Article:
Brooch thumbnail 1
Image of Gallery in South Kensington
On display at V&A South Kensington
Jewellery, Rooms 91, The William and Judith Bollinger Gallery

Brooch

ca. 1912 (made)
Artist/Maker
Place Of Origin

A brooch, ring and necklace by Reginald Pearson were given to the V&A by Katharine Chapman. They were probably commissioned from Reginald Pearson by his friend Arthur Morley Jones for Mary Houseman to whom he became engaged on 5 September 1912. They were married on 27 April 1915. Katharine Chapman was the daughter of this marriage.

Reginald Oswald Pearson (1887-1915), painter, engraver, jeweller, worker in stained glass and poet, a former student at the Royal College of Art, London, was reported missing on 16 June 1915 near Hooge while serving as a 2nd Lieutenant in the Lincolnshire Regiment, having joined up in August 1914 as part of the Artists' Rifles. His name is on the Ypres (Menin Gate) Memorial although his body was never recovered. He is also commemorated in the 1922 student journal of the Royal College of Arts and on the memorial by Percy Metcalfe, now on the Stevens Building at the RCA.

His obituary, printed in the Arts and Crafts journal 'The Apple' in 1920 describes his love of craftsmanship and tradition, describing him as 'an independent mind, determined to take nothing on trust and above all to avoid all "modern" theoretical experimentalism'. This interest in past craftsmanship can be seen in the use of niello and cabochon stones, taken from the traditions of medieval jewellery.


object details
Categories
Object Type
Materials and Techniques
Gold decorated with sapphire and moonstones
Brief Description
Gold brooch decorated with sapphire and moonstones, designed and made by Reginald Pearson, England, about 1912
Physical Description
Gold brooch decorated with sapphire and moonstones
Dimensions
  • Height: 4.2cm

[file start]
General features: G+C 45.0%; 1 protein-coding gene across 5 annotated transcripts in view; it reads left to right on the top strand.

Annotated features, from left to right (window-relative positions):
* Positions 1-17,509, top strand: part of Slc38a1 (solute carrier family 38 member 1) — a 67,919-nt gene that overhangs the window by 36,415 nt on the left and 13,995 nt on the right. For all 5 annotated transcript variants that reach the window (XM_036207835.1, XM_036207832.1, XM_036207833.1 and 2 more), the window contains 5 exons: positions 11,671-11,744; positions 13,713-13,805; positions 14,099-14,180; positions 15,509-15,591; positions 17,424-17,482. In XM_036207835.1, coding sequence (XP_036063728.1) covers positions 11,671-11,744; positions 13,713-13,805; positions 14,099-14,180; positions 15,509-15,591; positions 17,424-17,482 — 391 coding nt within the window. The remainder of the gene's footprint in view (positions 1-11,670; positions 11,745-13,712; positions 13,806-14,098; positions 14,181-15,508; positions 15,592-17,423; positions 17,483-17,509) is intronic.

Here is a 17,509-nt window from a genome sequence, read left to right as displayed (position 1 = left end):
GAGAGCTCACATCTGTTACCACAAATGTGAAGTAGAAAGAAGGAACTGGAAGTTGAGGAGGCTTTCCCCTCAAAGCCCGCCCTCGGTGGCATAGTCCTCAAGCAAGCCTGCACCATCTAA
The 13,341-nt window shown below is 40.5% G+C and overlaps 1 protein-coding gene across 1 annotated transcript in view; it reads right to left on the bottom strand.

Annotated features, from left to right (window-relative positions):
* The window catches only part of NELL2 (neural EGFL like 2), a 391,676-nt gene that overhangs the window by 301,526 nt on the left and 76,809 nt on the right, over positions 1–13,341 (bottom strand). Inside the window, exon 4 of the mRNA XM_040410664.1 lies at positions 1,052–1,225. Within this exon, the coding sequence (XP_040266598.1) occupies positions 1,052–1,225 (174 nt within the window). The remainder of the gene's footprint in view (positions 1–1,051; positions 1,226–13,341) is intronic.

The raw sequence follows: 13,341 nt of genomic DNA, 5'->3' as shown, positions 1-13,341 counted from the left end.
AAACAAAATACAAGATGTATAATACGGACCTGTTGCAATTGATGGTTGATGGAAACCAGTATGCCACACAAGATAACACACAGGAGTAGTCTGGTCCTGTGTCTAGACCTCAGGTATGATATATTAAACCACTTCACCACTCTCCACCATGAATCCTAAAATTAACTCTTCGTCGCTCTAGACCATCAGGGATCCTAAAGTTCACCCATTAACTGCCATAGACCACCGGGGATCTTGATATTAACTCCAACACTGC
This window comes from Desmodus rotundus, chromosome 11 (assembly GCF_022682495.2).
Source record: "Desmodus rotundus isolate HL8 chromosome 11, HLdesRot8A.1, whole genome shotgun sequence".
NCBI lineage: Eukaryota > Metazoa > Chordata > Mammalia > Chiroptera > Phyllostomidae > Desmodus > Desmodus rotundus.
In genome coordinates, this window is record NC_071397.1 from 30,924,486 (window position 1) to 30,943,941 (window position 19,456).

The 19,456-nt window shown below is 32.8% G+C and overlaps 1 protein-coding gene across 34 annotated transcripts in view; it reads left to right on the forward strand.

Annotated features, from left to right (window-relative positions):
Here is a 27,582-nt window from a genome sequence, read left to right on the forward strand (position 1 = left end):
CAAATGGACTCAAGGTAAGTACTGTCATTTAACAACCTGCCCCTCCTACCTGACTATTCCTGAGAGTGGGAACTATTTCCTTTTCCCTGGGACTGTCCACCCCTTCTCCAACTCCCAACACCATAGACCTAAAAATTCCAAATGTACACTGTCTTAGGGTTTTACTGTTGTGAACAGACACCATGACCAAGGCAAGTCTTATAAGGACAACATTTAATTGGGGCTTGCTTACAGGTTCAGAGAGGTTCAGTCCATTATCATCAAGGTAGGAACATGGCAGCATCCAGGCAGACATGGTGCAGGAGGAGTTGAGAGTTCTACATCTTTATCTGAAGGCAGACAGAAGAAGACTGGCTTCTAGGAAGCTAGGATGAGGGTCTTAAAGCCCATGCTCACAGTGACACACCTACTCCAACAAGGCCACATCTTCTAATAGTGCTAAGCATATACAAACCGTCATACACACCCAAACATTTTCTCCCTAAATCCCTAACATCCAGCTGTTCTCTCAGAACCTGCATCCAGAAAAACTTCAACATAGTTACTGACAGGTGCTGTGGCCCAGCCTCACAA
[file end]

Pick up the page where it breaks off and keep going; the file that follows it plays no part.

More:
• Width: 2.9cm
  • Depth: 0.5cm
Style
Credit line
Given by Katherine Chapman
Object history
Reginald Oswald Pearson was listed as part of the Regular Battalion in the Lincolshire Regiment in the Regimental Roll of Honour of the Artists Rifles. He became one of the 2003 members of the Artists Rifles who died in the 1914-18 war. The Roll of Honour recorded that 'this moment, without frivolity, the fact that these boys, all of them, looked death straight in the face, laughing and smiling, and that the Artists earned at that time the sobriquet of 'The Suicide Club'.'



Arthur Morley Jones was the brother of the sculptor and medallist Sidney Langland Jones (1888-1948) who studied at the Royal College of Art with Reginald Pearson. Although Reginald Pearson volunteered for the Artists Rifles, Arthur Morley Jones applied for exemption as a conscientious objector and his brother Sidney Langland Jones appears to have done likewise. Conscientious objectors were placed under a great deal of legal and social pressure and it took courage to assert your religious or moral refusal to serve.
Subject depicted
Summary
A brooch, ring and necklace by Reginald Pearson were given to the V&A by Katharine Chapman. They were probably commissioned from Reginald Pearson by his friend Arthur Morley Jones for Mary Houseman to whom he became engaged on 5 September 1912. They were married on 27 April 1915. Katharine Chapman was the daughter of this marriage.



Reginald Oswald Pearson (1887-1915), painter, engraver, jeweller, worker in stained glass and poet, a former student at the Royal College of Art, London, was reported missing on 16 June 1915 near Hooge while serving as a 2nd Lieutenant in the Lincolnshire Regiment, having joined up in August 1914 as part of the Artists' Rifles. His name is on the Ypres (Menin Gate) Memorial although his body was never recovered. He is also commemorated in the 1922 student journal of the Royal College of Arts and on the memorial by Percy Metcalfe, now on the Stevens Building at the RCA.



His obituary, printed in the Arts and Crafts journal 'The Apple' in 1920 describes his love of craftsmanship and tradition, describing him as 'an independent mind, determined to take nothing on trust and above all to avoid all "modern" theoretical experimentalism'. This interest in past craftsmanship can be seen in the use of niello and cabochon stones, taken from the traditions of medieval jewellery.

Collection
Accession Number
M.30-1995

About this object record

Explore the Collections contains over a million catalogue records, and over half a million images. It is a working database that includes information compiled over the life of the museum. Some of our records may contain offensive and discriminatory language, or reflect outdated ideas, practice and analysis. We are committed to addressing these issues, and to review and update our records accordingly.

You can write to us to suggest improvements to the record.

Suggest Feedback

record createdJuly 27, 2006
Record URL